Weblog posting tool: I chose BlogJet

After losing the "fruit of my labor" (blog posts) a couple of times because network or server errors, I decided to look for a Windows-based blog posting tool that would allow me to prepare posts offline, save my work locally and post at the first (network connection) opportunity. As I was packing for the holidays, and I knew that Internet access would be limited at least the first week, I started seeking the "perfect" tool – based on my requirements:

  • Ability to save posts locally, post drafts and final versions, modify previous posts
  • Support for standard blog features: categories, turning on/off comments and trackbacks, sending trackbacks, etc.
  • Ability to configure multiple blog accounts since I am now authoring two different blogs, and contributing to a few others, on different blogging platforms
  • Offering Wysiwyg editing  with direct access to HTML, spell checking with multiple dictionaries, etc.
  • Dealing with multimedia uploads automatically (i.e no need to pronounce dark incantations to add a picture to a post)

Looking around, I found 4 different products, some free, some licensed: Ecto, Qumana, w.bloggar, BlogJet. I was already familiar with the NewsGator Outlook plug-in that offers relatively basic editing capabilities for TypePad.While the latter is useful, it is too limited and does not offer the functionality I outlined.

I ultimately chose to go for BlogJet (4 weeks trial, $39 license), essentially because it offered the best coverage of my requirements. It does the job rather well, as an efficient KISS (Keep It Simple Stupid) implementation of a blog posting tool.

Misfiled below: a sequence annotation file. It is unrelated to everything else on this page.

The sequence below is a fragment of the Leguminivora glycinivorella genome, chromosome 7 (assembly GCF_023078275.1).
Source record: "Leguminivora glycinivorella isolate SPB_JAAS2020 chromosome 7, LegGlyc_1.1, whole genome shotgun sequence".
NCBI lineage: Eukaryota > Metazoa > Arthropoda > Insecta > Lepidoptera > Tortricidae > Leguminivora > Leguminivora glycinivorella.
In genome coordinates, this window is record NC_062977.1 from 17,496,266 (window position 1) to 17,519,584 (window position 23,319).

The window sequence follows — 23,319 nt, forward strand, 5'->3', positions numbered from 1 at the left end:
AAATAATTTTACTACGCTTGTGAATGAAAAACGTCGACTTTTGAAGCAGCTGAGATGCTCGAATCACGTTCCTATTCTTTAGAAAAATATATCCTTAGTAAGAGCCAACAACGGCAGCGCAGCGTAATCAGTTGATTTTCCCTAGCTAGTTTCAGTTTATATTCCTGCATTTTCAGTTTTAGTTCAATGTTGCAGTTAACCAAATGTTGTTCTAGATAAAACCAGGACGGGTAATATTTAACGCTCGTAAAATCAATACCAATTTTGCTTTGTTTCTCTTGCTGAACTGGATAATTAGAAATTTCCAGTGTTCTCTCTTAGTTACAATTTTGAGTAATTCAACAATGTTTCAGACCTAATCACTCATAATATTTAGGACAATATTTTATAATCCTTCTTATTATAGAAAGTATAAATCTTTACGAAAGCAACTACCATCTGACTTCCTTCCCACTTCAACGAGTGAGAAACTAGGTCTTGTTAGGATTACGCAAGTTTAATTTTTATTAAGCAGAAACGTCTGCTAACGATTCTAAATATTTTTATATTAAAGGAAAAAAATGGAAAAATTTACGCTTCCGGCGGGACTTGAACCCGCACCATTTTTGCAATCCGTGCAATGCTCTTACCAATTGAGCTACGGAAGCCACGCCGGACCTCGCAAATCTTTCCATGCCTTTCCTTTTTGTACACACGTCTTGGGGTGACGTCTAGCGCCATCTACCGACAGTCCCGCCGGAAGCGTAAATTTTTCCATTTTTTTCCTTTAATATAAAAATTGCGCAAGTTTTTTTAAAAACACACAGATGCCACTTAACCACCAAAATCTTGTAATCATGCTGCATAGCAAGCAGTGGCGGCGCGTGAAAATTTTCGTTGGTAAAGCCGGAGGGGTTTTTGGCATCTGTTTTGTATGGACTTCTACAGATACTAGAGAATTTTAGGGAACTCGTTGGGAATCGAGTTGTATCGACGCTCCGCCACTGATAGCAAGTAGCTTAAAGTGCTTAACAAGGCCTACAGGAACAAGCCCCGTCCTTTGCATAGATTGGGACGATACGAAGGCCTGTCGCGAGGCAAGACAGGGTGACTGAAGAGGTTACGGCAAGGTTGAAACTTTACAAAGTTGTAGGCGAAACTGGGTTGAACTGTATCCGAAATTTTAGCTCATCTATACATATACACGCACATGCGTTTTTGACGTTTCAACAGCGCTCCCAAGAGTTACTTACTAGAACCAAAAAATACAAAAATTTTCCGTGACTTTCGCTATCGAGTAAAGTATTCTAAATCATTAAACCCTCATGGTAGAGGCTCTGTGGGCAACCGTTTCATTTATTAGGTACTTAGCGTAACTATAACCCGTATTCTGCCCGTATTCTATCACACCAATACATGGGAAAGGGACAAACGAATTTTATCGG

What were the issues with the other tools, and things I liked in them ?

  • Ecto (2 weeks trial, $20 license): it is feature rich, and does include a very cool table creation/edition feature that might be of use. However I found the lack of a real Wysiwyg editor and easy picture upload to be problematic.
  • Qumana (free): has a great editor and user interface, but  does not give access to HTML editing and picture upload management. And setting a category seems to require online access to the blogging platform. Update: Unfortunately, Zoli seems to have faced “I lost my posts” issues with Qumana.
  • w.bloggar: is OK functionally but does not offer a Wysiwyg editor.

What else would I want to see in BlogJet ? The table functionality is useful (though I am not sure how often I would be using it). I have been having some stability problems, like getting error messages stating that a post could not be uploaded whereas it was. And I would like to be able to set an option for my comment/trackback default settings. Apart from these details, I am quite happy with my selection, having now used it quite a bit.


  • http://profile.typekey.com/zerdos/ Zoli Erdos

    Jeff, I tried Qumana and could post pictures, although there were not a lot of formatting options. All in all I found it easy to use, and liked it .. until I looked at the html code it produced. (Online, from my blog). Yuck! It’s so full of code, it really makes it difficult to edit your post once online… which is why I ended up unistalling it:-(

  • http://www.feld.com/blog Brad Feld

    Jeff – I’ve been using Blogjet for a while and love it. And – yes – I’ve tried them all.

  • http://www.acemakr.com Gary Potter

    I tried BlogJet some time ago and had trouble with it working in our proxy environment. Maybe I’ll revisit it. Thanks for the back of the napkin analysis.

  • http://profile.typekey.com/zerdos/ Zoli Erdos

    Qumana is out with a new release